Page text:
« Previously: Shortening the process for automotive-safety SoCs  

If your car meets the ISO 26262 specification for ASIL D, it means that the machine [car] is “making a decision for you” when it comes across a safety-critical path, explained Angela Raucher, product line manager, ARC EM Processors at Synopsys. At ASIL B, the car would warn a driver of imminent danger, but at ASIL D, the car—faced with a hazard — brakes and stops or pulls into a safe space.

With current ADAS systems that still expect a driver to be present in a car and steer it, why is the automotive industry asking for ASIL D components now? Isn't ASIL D an overkill?

NXP believes that this is all about automotive OEMs’ need to “balance speed of development with robustness of the systems in a litigious environment.”

On one hand, the industry is rushing to develop “high-performance compute systems, which will perform strategic functions for the autonomous car.” On the other, a variety of vehicle control sub-systems inside autonomous cars “must continue to deliver a tremendous amount of intelligent and safe actuation.”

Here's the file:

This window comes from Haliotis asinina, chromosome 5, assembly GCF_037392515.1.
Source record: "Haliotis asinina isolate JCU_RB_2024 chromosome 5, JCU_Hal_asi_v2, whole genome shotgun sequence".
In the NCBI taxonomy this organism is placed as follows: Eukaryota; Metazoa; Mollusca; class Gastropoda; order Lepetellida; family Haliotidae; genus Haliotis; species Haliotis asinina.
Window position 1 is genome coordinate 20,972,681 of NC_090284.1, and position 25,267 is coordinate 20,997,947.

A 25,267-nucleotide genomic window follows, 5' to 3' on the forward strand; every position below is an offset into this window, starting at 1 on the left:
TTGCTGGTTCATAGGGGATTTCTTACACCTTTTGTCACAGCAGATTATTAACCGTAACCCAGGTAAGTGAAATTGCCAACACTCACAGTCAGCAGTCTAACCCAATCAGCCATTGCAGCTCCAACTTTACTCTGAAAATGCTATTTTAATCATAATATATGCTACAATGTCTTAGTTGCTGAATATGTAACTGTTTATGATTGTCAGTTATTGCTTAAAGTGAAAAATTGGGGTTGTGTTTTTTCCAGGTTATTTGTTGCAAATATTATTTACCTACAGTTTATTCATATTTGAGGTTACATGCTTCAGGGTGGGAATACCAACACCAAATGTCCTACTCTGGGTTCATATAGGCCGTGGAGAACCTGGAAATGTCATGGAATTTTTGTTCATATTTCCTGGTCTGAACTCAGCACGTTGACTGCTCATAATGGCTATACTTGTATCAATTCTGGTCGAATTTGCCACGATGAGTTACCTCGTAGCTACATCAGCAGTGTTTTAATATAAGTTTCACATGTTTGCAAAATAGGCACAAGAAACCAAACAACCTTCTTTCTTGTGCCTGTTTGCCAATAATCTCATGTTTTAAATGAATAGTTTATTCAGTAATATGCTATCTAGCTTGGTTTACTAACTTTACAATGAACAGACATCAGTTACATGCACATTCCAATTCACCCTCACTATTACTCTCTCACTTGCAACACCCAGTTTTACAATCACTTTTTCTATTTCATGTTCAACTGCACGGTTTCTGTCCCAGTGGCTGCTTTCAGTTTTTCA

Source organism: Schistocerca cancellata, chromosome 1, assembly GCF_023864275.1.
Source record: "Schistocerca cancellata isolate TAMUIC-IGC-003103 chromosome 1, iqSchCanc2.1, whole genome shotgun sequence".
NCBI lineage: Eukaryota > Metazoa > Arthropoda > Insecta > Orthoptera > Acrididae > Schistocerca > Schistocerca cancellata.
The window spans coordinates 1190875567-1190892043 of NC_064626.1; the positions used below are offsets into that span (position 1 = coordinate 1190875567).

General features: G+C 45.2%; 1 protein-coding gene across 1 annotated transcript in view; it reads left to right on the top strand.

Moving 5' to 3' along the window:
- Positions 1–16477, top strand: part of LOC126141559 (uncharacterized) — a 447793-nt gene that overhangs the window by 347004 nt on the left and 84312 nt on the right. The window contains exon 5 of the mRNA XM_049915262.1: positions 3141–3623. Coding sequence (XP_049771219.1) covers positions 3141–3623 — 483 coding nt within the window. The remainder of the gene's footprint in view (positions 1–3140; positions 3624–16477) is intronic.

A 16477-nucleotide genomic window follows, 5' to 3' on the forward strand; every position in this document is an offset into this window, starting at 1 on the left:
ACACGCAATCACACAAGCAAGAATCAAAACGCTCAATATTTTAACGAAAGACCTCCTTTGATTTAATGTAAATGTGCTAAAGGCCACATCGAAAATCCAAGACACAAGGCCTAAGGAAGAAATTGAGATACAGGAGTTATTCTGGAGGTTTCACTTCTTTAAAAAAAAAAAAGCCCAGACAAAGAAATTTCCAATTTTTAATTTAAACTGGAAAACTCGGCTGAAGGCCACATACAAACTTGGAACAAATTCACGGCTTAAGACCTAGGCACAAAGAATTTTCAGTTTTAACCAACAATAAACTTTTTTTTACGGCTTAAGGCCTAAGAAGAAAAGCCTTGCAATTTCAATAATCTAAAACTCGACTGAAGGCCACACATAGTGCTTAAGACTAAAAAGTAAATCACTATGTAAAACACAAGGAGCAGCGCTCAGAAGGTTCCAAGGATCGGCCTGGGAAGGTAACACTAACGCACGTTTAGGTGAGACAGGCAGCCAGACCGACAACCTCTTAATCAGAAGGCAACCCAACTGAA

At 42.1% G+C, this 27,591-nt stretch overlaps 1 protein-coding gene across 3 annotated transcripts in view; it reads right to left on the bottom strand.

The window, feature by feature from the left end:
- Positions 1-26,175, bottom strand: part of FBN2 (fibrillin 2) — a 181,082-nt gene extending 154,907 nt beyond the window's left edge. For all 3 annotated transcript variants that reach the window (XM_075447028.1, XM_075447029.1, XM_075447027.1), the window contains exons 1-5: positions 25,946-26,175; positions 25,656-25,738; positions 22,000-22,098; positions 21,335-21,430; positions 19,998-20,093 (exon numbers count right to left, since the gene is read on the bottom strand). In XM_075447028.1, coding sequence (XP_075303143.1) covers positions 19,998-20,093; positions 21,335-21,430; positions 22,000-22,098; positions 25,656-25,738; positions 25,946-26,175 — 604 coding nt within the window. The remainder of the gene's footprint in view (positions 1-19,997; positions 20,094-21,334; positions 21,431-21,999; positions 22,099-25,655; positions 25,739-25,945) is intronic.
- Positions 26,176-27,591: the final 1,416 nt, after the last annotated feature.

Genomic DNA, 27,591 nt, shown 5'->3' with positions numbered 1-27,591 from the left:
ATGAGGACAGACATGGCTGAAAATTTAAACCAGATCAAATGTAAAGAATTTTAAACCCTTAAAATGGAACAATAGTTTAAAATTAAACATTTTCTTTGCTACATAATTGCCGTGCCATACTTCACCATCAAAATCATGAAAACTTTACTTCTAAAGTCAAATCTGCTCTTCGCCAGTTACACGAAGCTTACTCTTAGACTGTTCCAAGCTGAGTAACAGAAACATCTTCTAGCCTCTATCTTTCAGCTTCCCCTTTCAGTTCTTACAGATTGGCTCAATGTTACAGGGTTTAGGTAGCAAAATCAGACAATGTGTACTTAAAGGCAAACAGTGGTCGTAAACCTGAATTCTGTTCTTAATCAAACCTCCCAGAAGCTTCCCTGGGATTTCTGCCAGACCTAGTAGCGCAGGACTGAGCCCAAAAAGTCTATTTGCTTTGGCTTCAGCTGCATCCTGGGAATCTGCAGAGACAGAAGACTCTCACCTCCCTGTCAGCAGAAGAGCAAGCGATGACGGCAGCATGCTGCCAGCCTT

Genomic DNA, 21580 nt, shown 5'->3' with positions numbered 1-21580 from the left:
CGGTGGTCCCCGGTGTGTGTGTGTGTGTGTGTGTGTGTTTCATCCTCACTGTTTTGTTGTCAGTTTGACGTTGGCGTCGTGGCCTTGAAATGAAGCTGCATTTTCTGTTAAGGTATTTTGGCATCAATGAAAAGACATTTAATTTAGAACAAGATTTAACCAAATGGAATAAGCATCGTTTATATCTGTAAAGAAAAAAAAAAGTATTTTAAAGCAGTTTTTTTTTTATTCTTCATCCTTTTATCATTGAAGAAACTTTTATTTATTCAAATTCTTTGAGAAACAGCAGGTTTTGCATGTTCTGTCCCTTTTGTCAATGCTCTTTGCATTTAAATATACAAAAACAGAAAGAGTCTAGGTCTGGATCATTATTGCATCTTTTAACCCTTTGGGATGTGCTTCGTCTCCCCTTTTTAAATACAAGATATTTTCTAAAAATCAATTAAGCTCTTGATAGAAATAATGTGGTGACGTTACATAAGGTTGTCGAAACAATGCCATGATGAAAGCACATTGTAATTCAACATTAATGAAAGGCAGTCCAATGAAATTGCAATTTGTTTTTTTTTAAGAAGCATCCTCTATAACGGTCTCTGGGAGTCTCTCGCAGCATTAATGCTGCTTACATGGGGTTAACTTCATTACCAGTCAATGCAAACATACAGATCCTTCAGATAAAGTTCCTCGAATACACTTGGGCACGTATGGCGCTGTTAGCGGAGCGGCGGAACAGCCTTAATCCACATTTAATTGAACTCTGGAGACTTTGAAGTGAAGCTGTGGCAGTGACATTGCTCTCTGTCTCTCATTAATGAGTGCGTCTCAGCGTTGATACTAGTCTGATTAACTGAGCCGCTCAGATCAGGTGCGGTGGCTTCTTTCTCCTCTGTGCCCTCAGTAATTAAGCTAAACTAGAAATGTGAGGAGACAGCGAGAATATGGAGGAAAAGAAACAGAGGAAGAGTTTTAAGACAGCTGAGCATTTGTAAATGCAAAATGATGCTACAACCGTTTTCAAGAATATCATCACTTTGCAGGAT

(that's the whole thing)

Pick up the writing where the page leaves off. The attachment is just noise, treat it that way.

While the industry is embracing the race to autonomy, OEMs are looking for architecture solutions that can balance strict safety requirements with the rapid increase in application and processing requirements. “Safety SoCs will help in this effort as these systems proliferate to the larger-volume production vehicles,” according to NXP.

IHS' Luca De Ambroggi looks at it from another angle. He suspects that OEMs are already asking for ASIL D, regardless of their need today. “Clearly if available and for free (no markup), all OEMs would take it even today because it would save them costs.” It would not only free them from paying for redundant components, but also save them from hassles of dealing with other tricky or complex solutions.

Meanwhile, Strategy Analytics’ Ian Riches said, “ASIL D has been a focus by the automotive industry for some years.” He added, “ASIL D is simply the highest automotive-safety integrity level. It is, thus, applicable to all manner of safety-related tasks across steering, braking, etc., as well as ADAS/autonomous.” He predicts a significant need for “non-autonomous” ASIL D-capable processors for many years to come.

First published by EE Times U.S.

 
« Previously: Shortening the process for automotive-safety SoCs